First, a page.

Voluntary Wellness? When is an incentive so large, can it still be considered “voluntary?” If that question seems a bit abstract and difficult to answer, you are not alone. That very question was the basis for the AARP’s lawsuit against the Equal Employment Opportunity Commission (EEOC) in 2016, and it remains a point of contention still now.
At issue, the Americans with Disabilities Act (ADA) requires wellness programs involving disability or health-related inquiries or medical examinations to be entirely voluntary and non-discriminatory. But how does an employer define voluntary and non-discriminatory in practice and plan language? Unfortunately, given the EEOC’s reluctance to provide concrete guidance, many employers were left to design wellness plans based on conjecture. Understandably, when the EEOC released proposed guidance on Wellness Plans in 2016, the majority of employers saw relief in sight. Working from the proposed guidance, the EEOC was to make it official on January 1, 2017.
The proposed guidance stated employers, to maintain both voluntary and non-discriminatory plans, could not provide participating employees a discount greater than 30% of the total cost of employee-only health coverage under the employer sponsored plan. Without any explanation for setting voluntary plans at no greater than a 30% incentive, the AARP questioned the EEOC’s logic. The AARP argued a 30% discount was not only too great to be considered voluntary, but also the 30% limit was “arbitrary, capricious, and abuse of discretion, and not in accordance with law.” The Federal Court of the District of Columbia agreed and declined to void the 30% guidance effective immediately but instead ordered that the EEOC reconsider their rules and provide new guidance.
In September 2017, the EEOC proposed regulations would be unveiled in August 2018 with final rulings coming in August 2019 and an implementation date of early 2021. The Court rejected the timeline and has been pressuring the EEOC for a solution sooner.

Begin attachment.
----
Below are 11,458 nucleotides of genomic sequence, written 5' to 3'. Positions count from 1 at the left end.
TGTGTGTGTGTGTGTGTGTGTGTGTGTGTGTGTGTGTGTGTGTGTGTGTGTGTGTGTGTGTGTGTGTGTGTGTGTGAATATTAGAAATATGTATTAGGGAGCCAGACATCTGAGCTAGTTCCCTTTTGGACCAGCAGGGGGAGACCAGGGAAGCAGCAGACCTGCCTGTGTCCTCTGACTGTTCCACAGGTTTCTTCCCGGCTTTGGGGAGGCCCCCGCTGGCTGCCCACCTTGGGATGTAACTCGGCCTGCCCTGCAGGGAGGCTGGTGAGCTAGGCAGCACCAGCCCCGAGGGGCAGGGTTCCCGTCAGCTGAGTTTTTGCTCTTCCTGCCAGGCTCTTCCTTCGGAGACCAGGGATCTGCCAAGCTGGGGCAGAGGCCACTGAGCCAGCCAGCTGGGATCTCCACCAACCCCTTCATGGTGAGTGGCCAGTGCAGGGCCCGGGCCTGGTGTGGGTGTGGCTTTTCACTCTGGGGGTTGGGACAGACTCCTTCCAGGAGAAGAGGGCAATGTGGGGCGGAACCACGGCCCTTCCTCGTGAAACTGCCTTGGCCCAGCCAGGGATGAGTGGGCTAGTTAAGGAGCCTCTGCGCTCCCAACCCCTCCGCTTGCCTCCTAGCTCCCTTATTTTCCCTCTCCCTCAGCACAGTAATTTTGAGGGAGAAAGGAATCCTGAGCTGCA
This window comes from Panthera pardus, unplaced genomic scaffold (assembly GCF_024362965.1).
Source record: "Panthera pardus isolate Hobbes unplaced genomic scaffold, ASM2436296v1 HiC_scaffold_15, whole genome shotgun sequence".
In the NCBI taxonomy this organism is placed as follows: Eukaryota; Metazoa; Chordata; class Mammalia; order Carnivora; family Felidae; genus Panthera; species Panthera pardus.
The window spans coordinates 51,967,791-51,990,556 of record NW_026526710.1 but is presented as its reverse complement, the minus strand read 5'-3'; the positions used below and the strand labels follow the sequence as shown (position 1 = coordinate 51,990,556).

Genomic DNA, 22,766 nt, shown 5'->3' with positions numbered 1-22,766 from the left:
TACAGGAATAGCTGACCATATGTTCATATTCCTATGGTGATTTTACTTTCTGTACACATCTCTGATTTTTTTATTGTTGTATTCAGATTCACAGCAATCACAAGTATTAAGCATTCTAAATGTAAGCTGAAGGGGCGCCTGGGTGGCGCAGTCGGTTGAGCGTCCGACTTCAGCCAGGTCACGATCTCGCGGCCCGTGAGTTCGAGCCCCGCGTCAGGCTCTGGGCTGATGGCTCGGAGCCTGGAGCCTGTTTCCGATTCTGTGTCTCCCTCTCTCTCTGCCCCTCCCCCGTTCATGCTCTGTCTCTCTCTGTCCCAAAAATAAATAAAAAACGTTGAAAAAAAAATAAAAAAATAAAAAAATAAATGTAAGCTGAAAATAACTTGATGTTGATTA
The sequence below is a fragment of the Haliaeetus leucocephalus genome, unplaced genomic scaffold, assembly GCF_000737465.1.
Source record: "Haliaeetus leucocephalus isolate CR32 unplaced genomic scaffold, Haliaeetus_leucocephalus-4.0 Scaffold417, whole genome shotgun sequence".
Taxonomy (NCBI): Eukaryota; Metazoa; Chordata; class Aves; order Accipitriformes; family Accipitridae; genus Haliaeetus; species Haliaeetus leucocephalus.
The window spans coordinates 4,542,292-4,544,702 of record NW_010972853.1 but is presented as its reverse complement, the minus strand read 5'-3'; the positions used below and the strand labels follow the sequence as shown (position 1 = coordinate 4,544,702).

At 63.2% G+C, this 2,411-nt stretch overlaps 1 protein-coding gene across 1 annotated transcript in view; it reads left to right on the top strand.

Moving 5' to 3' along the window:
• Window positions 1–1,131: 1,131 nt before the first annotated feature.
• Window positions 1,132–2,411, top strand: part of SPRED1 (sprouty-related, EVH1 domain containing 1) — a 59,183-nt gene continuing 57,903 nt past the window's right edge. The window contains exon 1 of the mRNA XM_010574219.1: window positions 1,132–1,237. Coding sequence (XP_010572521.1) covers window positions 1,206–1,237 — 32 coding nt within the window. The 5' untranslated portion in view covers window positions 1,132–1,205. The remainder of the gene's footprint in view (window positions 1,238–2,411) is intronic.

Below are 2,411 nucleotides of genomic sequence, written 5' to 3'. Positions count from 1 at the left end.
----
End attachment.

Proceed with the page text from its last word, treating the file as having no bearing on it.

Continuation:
What is the state of wellness incentives now?
In lieu of updates promised to the Court, the EEOC removed the 30% incentive language altogether and their guidance is a decided lack of guidance. With no other laws and regulations prohibiting or permitting specific incentives, employers are able to set their own incentive levels but could be open to litigation regarding wellness program design.
What do we recommend?
Aldrich Benefits LP, in conjunction with our discussions with legal counsel, recommends employers continue to comply with the now rescinded rules until new guidance is released. Current predictions for next steps from the EEOC expect the 30% incentive requirement to loosen but being conservative until guidance is released is recommended.
The EEOC planning agenda for 2019 has slated this matter for discussion and potential action. The EEOC announced it intends to issue new proposed rules by the end of 2019 and until then, Aldrich Benefits LP encourages employers to hold off on major wellness plan incentive updates.
Current regulations governing wellness plans require:
- Plan is voluntary to employees
- Plan does not deny coverage under any group health plans or particular benefits for non-participation or limit the extent of benefits for employees who choose not to participate
- Plan does not take any adverse employment action or retaliate against, interfere with, coerce, intimidate, or threaten employees within the meaning of Section 503 of ADA, codified at 42 U.S.C 12203
- Plan provides employees with notice that is written so that the employee from whom medical information is being obtained is reasonably likely to understand it, describes the type of medical information that will be obtained and the specific purposes for which the medical information will be used, and describes the restrictions on the disclosure of the employee’s medical information, the employer representatives or other parties with whom the information will be shared and the methods that the covered entity will use to ensure that medical information is not improperly disclosed
Aldrich Benefits LP can provide sample language and a model notice, as well as consult with you on your wellness plan design compliance.
Meet the Author
Employee Benefits Consultant
Aldrich Benefits LP
Evan Cole partners with his clients to advise and assist them with their employee benefit plans, specializing in group and association plans. Prior to joining Aldrich, Evan was a top producing employee benefits representative for one of the nation’s largest life, disability, and dental carriers. He holds licenses for life and health in the states…
- Employee benefits
- Leave management
- Ancillary benefits
- Small group
- Large group